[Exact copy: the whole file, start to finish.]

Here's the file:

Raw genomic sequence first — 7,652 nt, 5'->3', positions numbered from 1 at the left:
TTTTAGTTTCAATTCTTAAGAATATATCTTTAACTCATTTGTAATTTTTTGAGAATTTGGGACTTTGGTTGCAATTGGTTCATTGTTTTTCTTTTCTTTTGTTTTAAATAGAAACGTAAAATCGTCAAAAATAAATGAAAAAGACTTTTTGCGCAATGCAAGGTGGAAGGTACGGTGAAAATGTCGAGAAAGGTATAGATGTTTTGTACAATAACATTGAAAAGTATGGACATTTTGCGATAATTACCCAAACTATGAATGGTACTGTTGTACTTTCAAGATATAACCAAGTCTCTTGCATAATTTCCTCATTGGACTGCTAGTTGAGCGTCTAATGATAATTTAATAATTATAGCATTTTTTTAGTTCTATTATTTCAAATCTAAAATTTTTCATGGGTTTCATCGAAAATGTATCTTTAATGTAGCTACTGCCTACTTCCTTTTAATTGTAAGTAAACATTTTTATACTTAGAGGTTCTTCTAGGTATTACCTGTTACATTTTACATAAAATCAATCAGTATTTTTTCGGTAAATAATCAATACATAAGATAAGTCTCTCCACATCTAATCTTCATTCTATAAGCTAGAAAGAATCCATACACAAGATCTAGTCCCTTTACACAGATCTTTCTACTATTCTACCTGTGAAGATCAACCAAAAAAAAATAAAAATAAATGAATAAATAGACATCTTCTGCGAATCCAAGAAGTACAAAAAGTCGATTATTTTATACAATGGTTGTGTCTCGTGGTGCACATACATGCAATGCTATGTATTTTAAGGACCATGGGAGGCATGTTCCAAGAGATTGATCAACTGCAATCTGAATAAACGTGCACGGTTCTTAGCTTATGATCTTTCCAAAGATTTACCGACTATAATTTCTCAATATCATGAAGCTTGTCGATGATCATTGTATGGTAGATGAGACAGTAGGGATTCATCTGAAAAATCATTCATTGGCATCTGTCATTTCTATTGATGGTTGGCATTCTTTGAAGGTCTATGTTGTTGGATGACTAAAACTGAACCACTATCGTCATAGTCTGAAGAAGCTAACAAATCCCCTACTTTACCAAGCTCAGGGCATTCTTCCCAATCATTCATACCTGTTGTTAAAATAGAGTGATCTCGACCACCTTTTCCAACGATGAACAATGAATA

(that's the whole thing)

Raw genomic sequence first — 7,652 nt, 5'->3', positions numbered from 1 at the left:
TTTTAGTTTCAATTCTTAAGAATATATCTTTAACTCATTTGTAATTTTTTGAGAATTTGGGACTTTGGTTGCAATTGGTTCATTGTTTTTCTTTTCTTTTGTTTTAAATAGAAACGTAAAATCGTCAAAAATAAATGAAAAAGACTTTTTGCGCAATGCAAGGTGGAAGGTACGGTGAAAATGTCGAGAAAGGTATAGATGTTTTGTACAATAACATTGAAAAGTATGGACATTTTGCGATAATTACCCAAACTATGAATGGTACTGTTGTACTTTCAAGATATAACCAAGTCTCTTGCATAATTTCCTCATTGGACTGCTAGTTGAGCGTCTAATGATAATTTAATAATTATAGCATTTTTTTAGTTCTATTATTTCAAATCTAAAATTTTTCATGGGTTTCATCGAAAATGTATCTTTAATGTAGCTACTGCCTACTTCCTTTTAATTGTAAGTAAACATTTTTATACTTAGAGGTTCTTCTAGGTATTACCTGTTACATTTTACATAAAATCAATCAGTATTTTTTCGGTAAATAATCAATACATAAGATAAGTCTCTCCACATCTAATCTTCATTCTATAAGCTAGAAAGAATCCATACACAAGATCTAGTCCCTTTACACAGATCTTTCTACTATTCTACCTGTGAAGATCAACCAAAAAAAAATAAAAATAAATGAATAAATAGACATCTTCTGCGAATCCAAGAAGTACAAAAAGTCGATTATTTTATACAATGGTTGTGTCTCGTGGTGCACATACATGCAATGCTATGTATTTTAAGGACCATGGGAGGCATGTTCCAAGAGATTGATCAACTGCAATCTGAATAAACGTGCACGGTTCTTAGCTTATGATCTTTCCAAAGATTTACCGACTATAATTTCTCAATATCATGAAGCTTGTCGATGATCATTGTATGGTAGATGAGACAGTAGGGATTCATCTGAAAAATCATTCATTGGCATCTGTCATTTCTATTGATGGTTGGCATTCTTTGAAGGTCTATGTTGTTGGATGACTAAAACTGAACCACTATCGTCATAGTCTGAAGAAGCTAACAAATCCCCTACTTTACCAAGCTCAGGGCATTCTTCCCAATCATTCATACCTGTTGTTAAAATAGAGTGATCTCGACCACCTTTTCCAACGATGAACAATGAATA